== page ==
Portuguese Court Rules PCR Tests “Unreliable” & Quarantines “Unlawful”
Important legal decision faces total media blackout in Western world
An appeals court in Portugal has ruled that the PCR process is not a reliable test for Sars-Cov-2, and therefore anyenforced quarantine based on those test results is unlawful.
Further, the ruling suggested that any forced quarantine applied to healthy people could be a violation of their fundamental right to liberty.
Most importantly, the judges ruled that a single positive PCR test cannot be used as an effective diagnosis of infection.
The specifics of the case concern four tourists entering the country from Germany – all of whom are anonymous in the transcript of the case – who were quarantined by the regional health authority. Of the four, only one had tested positive for the virus, whilst the other three were deemed simply of “high infection risk” based on proximity to the positive individual. All four had, in the previous 72 hours, tested negative for the virus before departing from Germany.
In their ruling, judges Margarida Ramos de Almeida and Ana Paramés referred to several scientific studies. Most notably this study by Jaafar et al., which found that – when running PCR tests with 35 cycles or more – the accuracy dropped to 3%, meaning up to 97% of positive results could be false positives.
The ruling goes on to conclude that, based on the science they read, any PCR test using over 25 cycles is totally unreliable. Governments and private labs have been very tight-lipped about the exact number of cycles they run when PCR testing, but it is known to sometimes be as high as 45. Even fearmonger-in-chief Anthony Fauci has publicly stated anything over 35 is totally unusable [https://twitter.com/vegsource/status/1322285840291147776?lang=en].
You can read the complete ruling in the original Portuguese here, and translated into English here. There’s also a good write up on it on Great Game India, plus a Portuguese professor sent a long email about the case to Lockdown Sceptics.
The media reaction to this case has been entirely predictable – they have not mentioned it. At all. Anywhere. Ever.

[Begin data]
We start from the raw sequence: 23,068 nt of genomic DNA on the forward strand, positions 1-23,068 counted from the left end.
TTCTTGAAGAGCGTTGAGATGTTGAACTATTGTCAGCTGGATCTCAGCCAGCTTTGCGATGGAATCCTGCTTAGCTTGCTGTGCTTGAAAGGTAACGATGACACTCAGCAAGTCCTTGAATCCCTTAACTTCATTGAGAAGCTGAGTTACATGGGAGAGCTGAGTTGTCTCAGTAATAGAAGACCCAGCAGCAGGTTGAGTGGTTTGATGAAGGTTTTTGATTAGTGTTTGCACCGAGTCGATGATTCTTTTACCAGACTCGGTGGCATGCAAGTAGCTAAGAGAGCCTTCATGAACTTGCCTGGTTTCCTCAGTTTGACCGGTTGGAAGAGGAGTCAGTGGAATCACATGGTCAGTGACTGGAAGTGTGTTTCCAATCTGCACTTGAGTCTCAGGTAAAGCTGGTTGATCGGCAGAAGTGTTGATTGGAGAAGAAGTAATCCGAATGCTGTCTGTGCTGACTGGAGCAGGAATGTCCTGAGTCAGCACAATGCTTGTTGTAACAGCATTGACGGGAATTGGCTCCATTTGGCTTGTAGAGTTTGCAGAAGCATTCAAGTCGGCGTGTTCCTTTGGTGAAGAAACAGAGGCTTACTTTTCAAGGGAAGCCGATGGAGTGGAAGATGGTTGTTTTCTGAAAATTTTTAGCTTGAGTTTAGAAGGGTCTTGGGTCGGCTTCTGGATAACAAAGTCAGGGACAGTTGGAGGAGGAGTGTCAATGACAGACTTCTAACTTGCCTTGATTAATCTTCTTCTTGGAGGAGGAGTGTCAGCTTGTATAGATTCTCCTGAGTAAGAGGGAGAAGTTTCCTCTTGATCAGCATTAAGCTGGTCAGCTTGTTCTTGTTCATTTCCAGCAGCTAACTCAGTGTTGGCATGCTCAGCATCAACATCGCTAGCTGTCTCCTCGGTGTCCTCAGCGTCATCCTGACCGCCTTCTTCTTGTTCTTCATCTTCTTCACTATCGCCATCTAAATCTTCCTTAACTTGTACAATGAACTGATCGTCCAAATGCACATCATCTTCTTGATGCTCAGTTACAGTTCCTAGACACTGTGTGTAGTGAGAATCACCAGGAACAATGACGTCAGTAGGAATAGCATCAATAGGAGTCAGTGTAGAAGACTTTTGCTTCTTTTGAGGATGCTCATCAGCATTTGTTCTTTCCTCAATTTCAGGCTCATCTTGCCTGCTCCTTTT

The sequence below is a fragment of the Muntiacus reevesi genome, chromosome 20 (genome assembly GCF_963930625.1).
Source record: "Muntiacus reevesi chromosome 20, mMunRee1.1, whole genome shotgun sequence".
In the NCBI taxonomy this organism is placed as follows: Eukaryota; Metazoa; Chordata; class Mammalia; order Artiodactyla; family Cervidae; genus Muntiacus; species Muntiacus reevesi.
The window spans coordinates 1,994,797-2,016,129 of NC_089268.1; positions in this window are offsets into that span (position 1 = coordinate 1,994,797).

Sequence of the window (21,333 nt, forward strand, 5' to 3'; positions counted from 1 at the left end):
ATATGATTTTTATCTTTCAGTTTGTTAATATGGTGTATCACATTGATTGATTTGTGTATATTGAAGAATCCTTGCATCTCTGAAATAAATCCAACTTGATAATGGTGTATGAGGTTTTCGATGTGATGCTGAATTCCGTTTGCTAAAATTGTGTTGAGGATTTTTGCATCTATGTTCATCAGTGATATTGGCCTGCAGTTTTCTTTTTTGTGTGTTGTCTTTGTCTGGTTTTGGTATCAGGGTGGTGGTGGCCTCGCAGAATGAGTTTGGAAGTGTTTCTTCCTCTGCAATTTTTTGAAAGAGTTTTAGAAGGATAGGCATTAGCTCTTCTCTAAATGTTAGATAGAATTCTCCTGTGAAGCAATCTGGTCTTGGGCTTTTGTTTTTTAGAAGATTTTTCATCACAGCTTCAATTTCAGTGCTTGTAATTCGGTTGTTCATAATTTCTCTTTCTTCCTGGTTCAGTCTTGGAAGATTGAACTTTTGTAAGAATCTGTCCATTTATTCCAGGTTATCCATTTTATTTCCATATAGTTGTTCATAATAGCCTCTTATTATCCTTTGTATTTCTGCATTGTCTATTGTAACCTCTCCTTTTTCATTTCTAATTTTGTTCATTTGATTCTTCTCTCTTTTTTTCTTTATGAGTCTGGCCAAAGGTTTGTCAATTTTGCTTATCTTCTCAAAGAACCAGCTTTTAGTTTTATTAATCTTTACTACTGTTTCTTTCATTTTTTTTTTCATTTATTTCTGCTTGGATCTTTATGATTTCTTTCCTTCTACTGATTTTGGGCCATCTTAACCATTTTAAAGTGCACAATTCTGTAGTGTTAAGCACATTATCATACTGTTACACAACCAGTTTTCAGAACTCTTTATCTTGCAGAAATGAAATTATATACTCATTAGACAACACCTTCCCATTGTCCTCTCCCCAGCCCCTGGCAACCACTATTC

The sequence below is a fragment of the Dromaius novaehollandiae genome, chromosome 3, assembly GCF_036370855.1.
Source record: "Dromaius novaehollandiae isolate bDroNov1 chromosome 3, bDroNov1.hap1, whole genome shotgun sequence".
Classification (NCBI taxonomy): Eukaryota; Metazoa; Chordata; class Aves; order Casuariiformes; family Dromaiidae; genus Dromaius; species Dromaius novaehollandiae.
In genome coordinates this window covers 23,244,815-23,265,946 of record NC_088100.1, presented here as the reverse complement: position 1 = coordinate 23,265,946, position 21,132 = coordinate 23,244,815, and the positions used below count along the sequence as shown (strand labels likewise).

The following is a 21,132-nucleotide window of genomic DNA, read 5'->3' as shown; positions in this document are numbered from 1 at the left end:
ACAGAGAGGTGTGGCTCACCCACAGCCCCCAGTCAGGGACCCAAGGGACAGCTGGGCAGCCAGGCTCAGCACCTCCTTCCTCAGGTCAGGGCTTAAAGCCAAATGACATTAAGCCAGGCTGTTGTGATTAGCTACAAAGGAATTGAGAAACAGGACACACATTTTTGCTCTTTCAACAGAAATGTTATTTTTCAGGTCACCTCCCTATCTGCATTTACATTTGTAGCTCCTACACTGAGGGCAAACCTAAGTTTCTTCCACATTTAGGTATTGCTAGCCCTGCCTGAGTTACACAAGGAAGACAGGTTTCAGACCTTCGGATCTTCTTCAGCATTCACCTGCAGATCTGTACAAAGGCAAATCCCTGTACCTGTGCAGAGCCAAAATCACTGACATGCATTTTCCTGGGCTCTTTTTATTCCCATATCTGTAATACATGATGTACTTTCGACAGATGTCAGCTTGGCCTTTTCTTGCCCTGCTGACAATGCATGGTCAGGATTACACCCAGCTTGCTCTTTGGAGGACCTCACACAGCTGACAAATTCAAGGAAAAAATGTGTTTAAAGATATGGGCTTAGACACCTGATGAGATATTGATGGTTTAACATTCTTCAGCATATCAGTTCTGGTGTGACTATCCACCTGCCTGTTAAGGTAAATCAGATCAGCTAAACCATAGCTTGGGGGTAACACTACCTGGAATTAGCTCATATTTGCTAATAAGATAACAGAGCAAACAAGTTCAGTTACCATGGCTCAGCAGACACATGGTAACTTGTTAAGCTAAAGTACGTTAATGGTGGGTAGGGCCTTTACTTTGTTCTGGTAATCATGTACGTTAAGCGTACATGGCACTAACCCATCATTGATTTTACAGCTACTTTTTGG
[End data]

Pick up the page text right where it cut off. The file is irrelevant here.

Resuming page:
The ruling was published on November 11th, and has been referenced by many alt-news sites since…but the mainstream outlets are maintaining a complete blackout on it.
The reddit Covid19 board actually removed the post [https://www.reddit.com/r/COVID19/comments/jx61dx/portuguese_court_rules_pcr_tests_as_unreliable/], because it was “not a reliable source”, despite relying on the official court documents:
Lookout for a forced and disingenuous “fact-check” on this issue from HealthFeedback or some other “non-partisan” outlet in the near future. But until they find some poor shlub to lend their name to it, the media blackout will continue.
Whatever they say, this is a victory for common sense over authoritarianism and hysteria.
RT-PCR testing for the Coronavirus seems to be designed to produce as many positive tests as possible.
Issues with the RT-PCR Coronavirus Test
David CroweApril 23, 2020Version 3
This is an analysis of the so-called coronavirus test, based on RT-PCR technology. It is based significantly on my recent reading of a 2017 article on potential problems with RT-PCR by Professor Stephen Bustin, a world expert, a podcast that I recently conducted with him and the MIQE guidelines for operating and reporting on RT-PCR data. This article does not question whether the RNA used in the test is viral or endogenous. If the RNA is not viral, then clearly the RT-PCR coronavirus test is of no value. This web page does not contain references, for those you should consult the fully referenced Coronavirus Panic Critique.
The PCR Cycle Number
The PCR algorithm is cyclical. At each cycle it generates approximately double the amount of DNA (which, in RT-PCR, corresponding to the RNA that the process started with). When used as a test you don’t know the amount of starting material, but the amount of DNA at the end of each cycle will be shown indirectly by fluorescent molecules that are attached to the probes. The amount of light produced after every step will then approximately double, and when it reaches a certain intensity the process is halted and the sample is declared positive (implying infected). If, after a certain number of cycles, there is still not sufficient DNA, then the sample is declared negative (implying not infected). This cycle number (Ct) used to separate positive from negative is arbitrary, and is not the same for every organization doing testing. For example, there is a paper published that reported using 36 as the cutoff for positive, 37-39 as indeterminate, requiring more testing, and above 39 as negative. Another paper used 37 as the cutoff, with no intermediate zone. In a list of test kits approved by the US FDA one manufacturer each recommended 30 cycles, 31, 35, 36, 37, 38 and 39. 40 cycles was most popular, chosen by 12 manufacturers, and one each recommended 43 and 45.